By the early nineteenth century, Americans used sugar beet juice to make new candies. Still, hard candies were the primary confections. By the mid-1800s, there were nearly 400 American candy manufacturers that were producing primarily the hard candies often sold in general stores—they were cheap to make, easy to transport, and did not spoil easily. Caramels were made at these small confectioneries as well. In fact, Milton Hershey began his chocolate empire not with chocolate, but with caramel. Hershey was born in 1857 in Pennsylvania, and rather than become a printer, he founded a candy-making business in Lancaster, Pennsylvania. By 1886, he had founded the Lancaster Caramel Company, surely utilizing traditional recipes that were found in many regional cook-books. He learned about chocolate-making because he sought new coatings for his famous caramels. Other long-lived candy companies were founded upon caramels, including Goetze's Candy Company, which began in 1895 and is still going strong making cream caramels, among other things.
Originally, the production of caramels occurred using copper pots over direct gas flames, watched carefully by a master confectioner who used a candy thermometer to monitor the temperature, and poured out the cooling caramel batch onto a marble slab or a water-cooled table and scored it into squares. The heavy, deep candy kettles (that some gourmet caramel-producers still swear by) have given rise to batch cookers with vacuum systems for quick cooling of the caramel syrup that run with little assistance from a machine operator. Brach's Confections, Inc. is among the largest caramel manufacturers in the country, with caramels being a staple of their output.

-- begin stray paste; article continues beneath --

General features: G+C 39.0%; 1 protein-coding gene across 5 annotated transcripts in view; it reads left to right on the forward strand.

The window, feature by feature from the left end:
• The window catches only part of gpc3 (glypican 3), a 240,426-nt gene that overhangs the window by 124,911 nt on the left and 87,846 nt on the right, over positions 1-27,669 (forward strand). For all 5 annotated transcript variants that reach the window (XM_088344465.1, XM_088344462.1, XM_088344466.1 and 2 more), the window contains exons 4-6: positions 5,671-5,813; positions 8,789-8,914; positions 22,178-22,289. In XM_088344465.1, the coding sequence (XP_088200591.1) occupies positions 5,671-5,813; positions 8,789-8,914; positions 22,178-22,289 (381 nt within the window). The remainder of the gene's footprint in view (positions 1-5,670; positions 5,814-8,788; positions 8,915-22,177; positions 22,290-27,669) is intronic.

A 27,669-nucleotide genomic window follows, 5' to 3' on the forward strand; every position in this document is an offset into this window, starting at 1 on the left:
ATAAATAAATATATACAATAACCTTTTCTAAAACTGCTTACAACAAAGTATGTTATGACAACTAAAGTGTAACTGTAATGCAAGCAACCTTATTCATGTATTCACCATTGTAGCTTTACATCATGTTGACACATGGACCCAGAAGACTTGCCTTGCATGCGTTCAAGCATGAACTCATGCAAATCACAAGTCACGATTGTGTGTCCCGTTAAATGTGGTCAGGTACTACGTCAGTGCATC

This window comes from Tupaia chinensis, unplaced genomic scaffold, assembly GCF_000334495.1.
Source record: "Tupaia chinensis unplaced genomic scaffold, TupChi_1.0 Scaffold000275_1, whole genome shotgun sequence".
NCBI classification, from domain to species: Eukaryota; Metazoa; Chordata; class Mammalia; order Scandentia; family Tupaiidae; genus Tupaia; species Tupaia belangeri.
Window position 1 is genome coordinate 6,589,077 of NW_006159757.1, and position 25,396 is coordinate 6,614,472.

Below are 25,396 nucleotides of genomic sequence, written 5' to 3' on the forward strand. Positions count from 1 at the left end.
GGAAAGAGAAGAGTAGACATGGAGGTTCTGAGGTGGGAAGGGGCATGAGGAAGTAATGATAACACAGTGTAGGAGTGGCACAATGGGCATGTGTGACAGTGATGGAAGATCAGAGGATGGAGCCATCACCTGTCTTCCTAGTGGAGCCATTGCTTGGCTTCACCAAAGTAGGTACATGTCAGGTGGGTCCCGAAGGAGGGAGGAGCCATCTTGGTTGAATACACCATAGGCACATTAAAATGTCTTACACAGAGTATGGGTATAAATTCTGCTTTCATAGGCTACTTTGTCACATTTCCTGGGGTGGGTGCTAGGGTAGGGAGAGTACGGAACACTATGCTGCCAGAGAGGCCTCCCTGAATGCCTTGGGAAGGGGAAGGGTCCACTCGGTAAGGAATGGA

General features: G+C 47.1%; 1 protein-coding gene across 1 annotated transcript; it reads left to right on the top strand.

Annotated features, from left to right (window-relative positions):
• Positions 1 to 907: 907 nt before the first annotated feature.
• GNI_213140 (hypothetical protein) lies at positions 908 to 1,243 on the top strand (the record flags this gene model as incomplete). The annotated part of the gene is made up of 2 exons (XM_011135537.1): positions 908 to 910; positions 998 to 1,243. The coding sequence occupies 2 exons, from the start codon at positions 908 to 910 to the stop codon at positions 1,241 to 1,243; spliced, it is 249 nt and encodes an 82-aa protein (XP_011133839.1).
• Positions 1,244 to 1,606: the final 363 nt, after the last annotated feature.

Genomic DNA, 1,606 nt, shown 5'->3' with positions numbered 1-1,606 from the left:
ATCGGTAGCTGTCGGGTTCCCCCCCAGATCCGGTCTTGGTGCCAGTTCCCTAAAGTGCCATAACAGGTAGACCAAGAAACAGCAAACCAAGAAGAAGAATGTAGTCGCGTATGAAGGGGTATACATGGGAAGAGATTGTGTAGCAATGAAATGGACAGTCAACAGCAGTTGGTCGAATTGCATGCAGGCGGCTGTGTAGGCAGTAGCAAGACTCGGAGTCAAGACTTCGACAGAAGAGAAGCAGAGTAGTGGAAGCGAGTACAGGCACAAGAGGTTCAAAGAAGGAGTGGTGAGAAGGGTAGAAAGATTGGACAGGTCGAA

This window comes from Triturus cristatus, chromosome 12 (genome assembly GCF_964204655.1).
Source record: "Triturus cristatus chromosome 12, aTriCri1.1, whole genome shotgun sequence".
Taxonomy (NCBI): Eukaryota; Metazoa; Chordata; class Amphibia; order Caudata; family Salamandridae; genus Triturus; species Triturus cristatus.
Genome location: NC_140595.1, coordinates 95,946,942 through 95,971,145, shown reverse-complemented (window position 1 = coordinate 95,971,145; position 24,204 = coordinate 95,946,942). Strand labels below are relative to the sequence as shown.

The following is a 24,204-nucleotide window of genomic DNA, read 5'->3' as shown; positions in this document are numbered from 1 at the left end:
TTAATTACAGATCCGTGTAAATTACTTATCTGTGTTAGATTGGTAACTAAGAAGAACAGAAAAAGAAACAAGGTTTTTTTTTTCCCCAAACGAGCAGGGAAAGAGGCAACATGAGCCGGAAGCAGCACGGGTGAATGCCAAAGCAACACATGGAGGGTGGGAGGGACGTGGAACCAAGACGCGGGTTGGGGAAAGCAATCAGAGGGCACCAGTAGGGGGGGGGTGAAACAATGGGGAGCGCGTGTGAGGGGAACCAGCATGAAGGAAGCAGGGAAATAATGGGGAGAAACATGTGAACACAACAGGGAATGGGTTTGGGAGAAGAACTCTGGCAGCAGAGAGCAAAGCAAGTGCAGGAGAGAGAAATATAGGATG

The raw materials vary with the manufacturer and type of caramel under,, production. However, the most frequently made caramel, the vanilla caramel, contains many ingredients if it is mass-produced. The ingredients include milk, sometimes sweetened condensed milk, corn syrup, sugar, oil, whey, calcium carbonate, salt, flavor, butter, another type of fat such as vegetable oil, molasses, and corn starch. Milk is essential to distinguish the caramel from a hard candy, and it is the milk solids that change chemically to produce the caramel. Corn syrup lends additional sweetness to the candy batch but also keeps the mixture from becoming grainy, which would indicate there is too much sugar in the batch (graininess will ruin a batch of caramels). Corn syrup also lends body to the slurry. At least one fat is added to the mixture as well. Butter is often the only fat added by gourmet caramel-makers as it provides superior taste, but this proves to be very expensive for mass-production. So other fats are added along with a fairly small amount of butter. As maple caramels or other flavored caramels are produced, the ingredients vary accordingly.
The Manufacturing Process
There are a number of different caramel-making systems used for the mass-production of these candies. The process described below utilizes one of the many different systems for this purpose. The process is essentially the same, however—the batch is machine mixed, cooked steadily, cooled, extruded, and formed into small squares.
- All of the ingredients listed above are automatically batched and weighed using a batching and dissolving machine made expressly for the manufacture of caramels. The liquid and the dry ingredients are loaded into the machine. Then, the ingredients are weighed with great precision by computer in the upper weigh tank. The ingredients are mixed by propellers in this upper weigh tank.
- After blending, this milky slurry drops automatically to the lower mixing and dissolving tank. Steam heat brings the mixture up to a pre-determined temperature. In the mix tank, gear-driven agitation equipment dissolves the ingredients thoroughly. Surface scrapers skim along the bottom and sides where burned protein solids have a tendency to accumulate. These burned solids are redistributed and mixed back into the slurry to ensure that the whole mixture is a homogeneous batch.